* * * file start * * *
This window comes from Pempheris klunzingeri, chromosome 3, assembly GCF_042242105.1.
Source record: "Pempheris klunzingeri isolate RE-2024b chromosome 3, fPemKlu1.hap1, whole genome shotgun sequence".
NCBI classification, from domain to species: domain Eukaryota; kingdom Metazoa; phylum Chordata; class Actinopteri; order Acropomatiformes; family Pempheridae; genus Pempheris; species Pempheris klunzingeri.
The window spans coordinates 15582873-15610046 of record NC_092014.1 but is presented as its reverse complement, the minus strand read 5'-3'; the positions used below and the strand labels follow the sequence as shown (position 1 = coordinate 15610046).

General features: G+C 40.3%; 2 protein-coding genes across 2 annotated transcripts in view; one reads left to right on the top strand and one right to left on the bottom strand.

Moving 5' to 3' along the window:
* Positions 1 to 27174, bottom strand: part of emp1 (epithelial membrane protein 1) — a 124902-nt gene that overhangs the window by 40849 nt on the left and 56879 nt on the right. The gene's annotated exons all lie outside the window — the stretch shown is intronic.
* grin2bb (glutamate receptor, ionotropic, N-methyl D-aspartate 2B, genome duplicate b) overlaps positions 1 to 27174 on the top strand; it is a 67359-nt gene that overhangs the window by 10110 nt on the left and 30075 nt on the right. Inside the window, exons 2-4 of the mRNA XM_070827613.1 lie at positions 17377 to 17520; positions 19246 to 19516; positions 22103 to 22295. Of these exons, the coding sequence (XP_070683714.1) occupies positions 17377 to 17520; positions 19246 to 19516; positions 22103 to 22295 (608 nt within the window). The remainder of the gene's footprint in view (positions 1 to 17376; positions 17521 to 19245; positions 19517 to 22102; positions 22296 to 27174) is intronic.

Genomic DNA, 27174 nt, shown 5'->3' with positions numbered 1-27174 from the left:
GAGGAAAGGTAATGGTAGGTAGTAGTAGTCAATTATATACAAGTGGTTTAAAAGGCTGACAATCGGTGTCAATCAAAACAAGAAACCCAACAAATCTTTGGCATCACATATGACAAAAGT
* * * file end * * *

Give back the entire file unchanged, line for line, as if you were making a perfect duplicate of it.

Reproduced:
This window comes from Pempheris klunzingeri, chromosome 3, assembly GCF_042242105.1.
Source record: "Pempheris klunzingeri isolate RE-2024b chromosome 3, fPemKlu1.hap1, whole genome shotgun sequence".
NCBI classification, from domain to species: domain Eukaryota; kingdom Metazoa; phylum Chordata; class Actinopteri; order Acropomatiformes; family Pempheridae; genus Pempheris; species Pempheris klunzingeri.
The window spans coordinates 15582873-15610046 of record NC_092014.1 but is presented as its reverse complement, the minus strand read 5'-3'; the positions used below and the strand labels follow the sequence as shown (position 1 = coordinate 15610046).

General features: G+C 40.3%; 2 protein-coding genes across 2 annotated transcripts in view; one reads left to right on the top strand and one right to left on the bottom strand.

Moving 5' to 3' along the window:
* Positions 1 to 27174, bottom strand: part of emp1 (epithelial membrane protein 1) — a 124902-nt gene that overhangs the window by 40849 nt on the left and 56879 nt on the right. The gene's annotated exons all lie outside the window — the stretch shown is intronic.
* grin2bb (glutamate receptor, ionotropic, N-methyl D-aspartate 2B, genome duplicate b) overlaps positions 1 to 27174 on the top strand; it is a 67359-nt gene that overhangs the window by 10110 nt on the left and 30075 nt on the right. Inside the window, exons 2-4 of the mRNA XM_070827613.1 lie at positions 17377 to 17520; positions 19246 to 19516; positions 22103 to 22295. Of these exons, the coding sequence (XP_070683714.1) occupies positions 17377 to 17520; positions 19246 to 19516; positions 22103 to 22295 (608 nt within the window). The remainder of the gene's footprint in view (positions 1 to 17376; positions 17521 to 19245; positions 19517 to 22102; positions 22296 to 27174) is intronic.

Genomic DNA, 27174 nt, shown 5'->3' with positions numbered 1-27174 from the left:
GAGGAAAGGTAATGGTAGGTAGTAGTAGTCAATTATATACAAGTGGTTTAAAAGGCTGACAATCGGTGTCAATCAAAACAAGAAACCCAACAAATCTTTGGCATCACATATGACAAAAGT